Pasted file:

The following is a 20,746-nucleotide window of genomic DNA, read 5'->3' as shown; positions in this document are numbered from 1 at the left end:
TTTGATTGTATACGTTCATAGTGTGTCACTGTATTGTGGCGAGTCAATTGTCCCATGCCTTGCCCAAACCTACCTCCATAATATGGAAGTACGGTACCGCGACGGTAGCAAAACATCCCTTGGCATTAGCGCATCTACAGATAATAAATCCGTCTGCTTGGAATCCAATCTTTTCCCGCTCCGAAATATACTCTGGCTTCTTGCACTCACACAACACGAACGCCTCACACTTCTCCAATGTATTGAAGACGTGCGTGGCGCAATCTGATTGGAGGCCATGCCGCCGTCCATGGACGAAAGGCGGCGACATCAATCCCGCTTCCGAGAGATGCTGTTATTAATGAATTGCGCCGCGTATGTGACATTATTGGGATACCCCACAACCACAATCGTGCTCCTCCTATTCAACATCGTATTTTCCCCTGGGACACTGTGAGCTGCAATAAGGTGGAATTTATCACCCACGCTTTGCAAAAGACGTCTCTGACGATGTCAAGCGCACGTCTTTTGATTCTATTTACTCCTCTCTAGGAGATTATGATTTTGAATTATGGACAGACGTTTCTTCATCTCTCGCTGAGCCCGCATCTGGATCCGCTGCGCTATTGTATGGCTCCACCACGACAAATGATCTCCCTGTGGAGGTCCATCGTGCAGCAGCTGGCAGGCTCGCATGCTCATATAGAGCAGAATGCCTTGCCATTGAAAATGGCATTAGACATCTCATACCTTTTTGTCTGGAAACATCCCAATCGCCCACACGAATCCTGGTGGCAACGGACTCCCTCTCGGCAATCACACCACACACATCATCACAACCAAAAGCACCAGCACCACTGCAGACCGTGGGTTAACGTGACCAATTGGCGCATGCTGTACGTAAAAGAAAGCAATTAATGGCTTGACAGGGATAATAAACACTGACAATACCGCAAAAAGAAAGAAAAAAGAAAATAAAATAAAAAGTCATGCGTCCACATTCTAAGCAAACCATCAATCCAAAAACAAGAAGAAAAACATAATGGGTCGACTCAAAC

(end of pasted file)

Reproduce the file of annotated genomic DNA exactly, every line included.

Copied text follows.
The following is a 20,746-nucleotide window of genomic DNA, read 5'->3' as shown; positions in this document are numbered from 1 at the left end:
TTTGATTGTATACGTTCATAGTGTGTCACTGTATTGTGGCGAGTCAATTGTCCCATGCCTTGCCCAAACCTACCTCCATAATATGGAAGTACGGTACCGCGACGGTAGCAAAACATCCCTTGGCATTAGCGCATCTACAGATAATAAATCCGTCTGCTTGGAATCCAATCTTTTCCCGCTCCGAAATATACTCTGGCTTCTTGCACTCACACAACACGAACGCCTCACACTTCTCCAATGTATTGAAGACGTGCGTGGCGCAATCTGATTGGAGGCCATGCCGCCGTCCATGGACGAAAGGCGGCGACATCAATCCCGCTTCCGAGAGATGCTGTTATTAATGAATTGCGCCGCGTATGTGACATTATTGGGATACCCCACAACCACAATCGTGCTCCTCCTATTCAACATCGTATTTTCCCCTGGGACACTGTGAGCTGCAATAAGGTGGAATTTATCACCCACGCTTTGCAAAAGACGTCTCTGACGATGTCAAGCGCACGTCTTTTGATTCTATTTACTCCTCTCTAGGAGATTATGATTTTGAATTATGGACAGACGTTTCTTCATCTCTCGCTGAGCCCGCATCTGGATCCGCTGCGCTATTGTATGGCTCCACCACGACAAATGATCTCCCTGTGGAGGTCCATCGTGCAGCAGCTGGCAGGCTCGCATGCTCATATAGAGCAGAATGCCTTGCCATTGAAAATGGCATTAGACATCTCATACCTTTTTGTCTGGAAACATCCCAATCGCCCACACGAATCCTGGTGGCAACGGACTCCCTCTCGGCAATCACACCACACACATCATCACAACCAAAAGCACCAGCACCACTGCAGACCGTGGGTTAACGTGACCAATTGGCGCATGCTGTACGTAAAAGAAAGCAATTAATGGCTTGACAGGGATAATAAACACTGACAATACCGCAAAAAGAAAGAAAAAAGAAAATAAAATAAAAAGTCATGCGTCCACATTCTAAGCAAACCATCAATCCAAAAACAAGAAGAAAAACATAATGGGTCGACTCAAAC